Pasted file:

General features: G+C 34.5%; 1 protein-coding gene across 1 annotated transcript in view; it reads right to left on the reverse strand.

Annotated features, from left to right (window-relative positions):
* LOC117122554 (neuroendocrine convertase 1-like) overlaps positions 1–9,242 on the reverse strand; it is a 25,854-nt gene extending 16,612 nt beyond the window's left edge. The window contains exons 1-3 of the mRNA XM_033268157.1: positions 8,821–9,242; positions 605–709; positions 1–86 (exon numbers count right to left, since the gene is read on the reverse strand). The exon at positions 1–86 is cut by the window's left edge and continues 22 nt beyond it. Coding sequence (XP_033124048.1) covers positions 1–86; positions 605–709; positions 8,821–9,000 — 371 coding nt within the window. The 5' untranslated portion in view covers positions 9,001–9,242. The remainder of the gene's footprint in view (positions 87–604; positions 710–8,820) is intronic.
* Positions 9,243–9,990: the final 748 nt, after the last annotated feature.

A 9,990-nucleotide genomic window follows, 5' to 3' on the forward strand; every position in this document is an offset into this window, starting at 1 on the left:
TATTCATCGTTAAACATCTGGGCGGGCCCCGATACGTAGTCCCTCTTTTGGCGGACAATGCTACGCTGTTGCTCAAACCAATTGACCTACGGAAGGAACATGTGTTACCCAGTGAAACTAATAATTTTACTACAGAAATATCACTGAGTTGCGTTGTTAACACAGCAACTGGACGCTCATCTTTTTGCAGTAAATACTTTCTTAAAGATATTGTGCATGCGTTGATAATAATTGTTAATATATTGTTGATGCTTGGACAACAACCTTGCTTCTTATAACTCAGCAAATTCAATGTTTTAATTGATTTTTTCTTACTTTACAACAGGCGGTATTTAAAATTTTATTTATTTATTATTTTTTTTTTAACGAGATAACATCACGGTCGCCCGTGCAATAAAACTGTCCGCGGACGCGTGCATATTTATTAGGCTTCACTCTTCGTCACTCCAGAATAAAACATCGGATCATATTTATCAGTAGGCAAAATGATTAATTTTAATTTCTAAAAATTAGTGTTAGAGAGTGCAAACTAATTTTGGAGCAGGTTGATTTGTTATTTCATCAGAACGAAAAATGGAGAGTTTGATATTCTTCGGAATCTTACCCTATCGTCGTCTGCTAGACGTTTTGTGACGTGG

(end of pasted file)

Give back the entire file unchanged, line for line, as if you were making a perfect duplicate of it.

General features: G+C 34.5%; 1 protein-coding gene across 1 annotated transcript in view; it reads right to left on the reverse strand.

Annotated features, from left to right (window-relative positions):
* LOC117122554 (neuroendocrine convertase 1-like) overlaps positions 1–9,242 on the reverse strand; it is a 25,854-nt gene extending 16,612 nt beyond the window's left edge. The window contains exons 1-3 of the mRNA XM_033268157.1: positions 8,821–9,242; positions 605–709; positions 1–86 (exon numbers count right to left, since the gene is read on the reverse strand). The exon at positions 1–86 is cut by the window's left edge and continues 22 nt beyond it. Coding sequence (XP_033124048.1) covers positions 1–86; positions 605–709; positions 8,821–9,000 — 371 coding nt within the window. The 5' untranslated portion in view covers positions 9,001–9,242. The remainder of the gene's footprint in view (positions 87–604; positions 710–8,820) is intronic.
* Positions 9,243–9,990: the final 748 nt, after the last annotated feature.

A 9,990-nucleotide genomic window follows, 5' to 3' on the forward strand; every position in this document is an offset into this window, starting at 1 on the left:
TATTCATCGTTAAACATCTGGGCGGGCCCCGATACGTAGTCCCTCTTTTGGCGGACAATGCTACGCTGTTGCTCAAACCAATTGACCTACGGAAGGAACATGTGTTACCCAGTGAAACTAATAATTTTACTACAGAAATATCACTGAGTTGCGTTGTTAACACAGCAACTGGACGCTCATCTTTTTGCAGTAAATACTTTCTTAAAGATATTGTGCATGCGTTGATAATAATTGTTAATATATTGTTGATGCTTGGACAACAACCTTGCTTCTTATAACTCAGCAAATTCAATGTTTTAATTGATTTTTTCTTACTTTACAACAGGCGGTATTTAAAATTTTATTTATTTATTATTTTTTTTTTAACGAGATAACATCACGGTCGCCCGTGCAATAAAACTGTCCGCGGACGCGTGCATATTTATTAGGCTTCACTCTTCGTCACTCCAGAATAAAACATCGGATCATATTTATCAGTAGGCAAAATGATTAATTTTAATTTCTAAAAATTAGTGTTAGAGAGTGCAAACTAATTTTGGAGCAGGTTGATTTGTTATTTCATCAGAACGAAAAATGGAGAGTTTGATATTCTTCGGAATCTTACCCTATCGTCGTCTGCTAGACGTTTTGTGACGTGG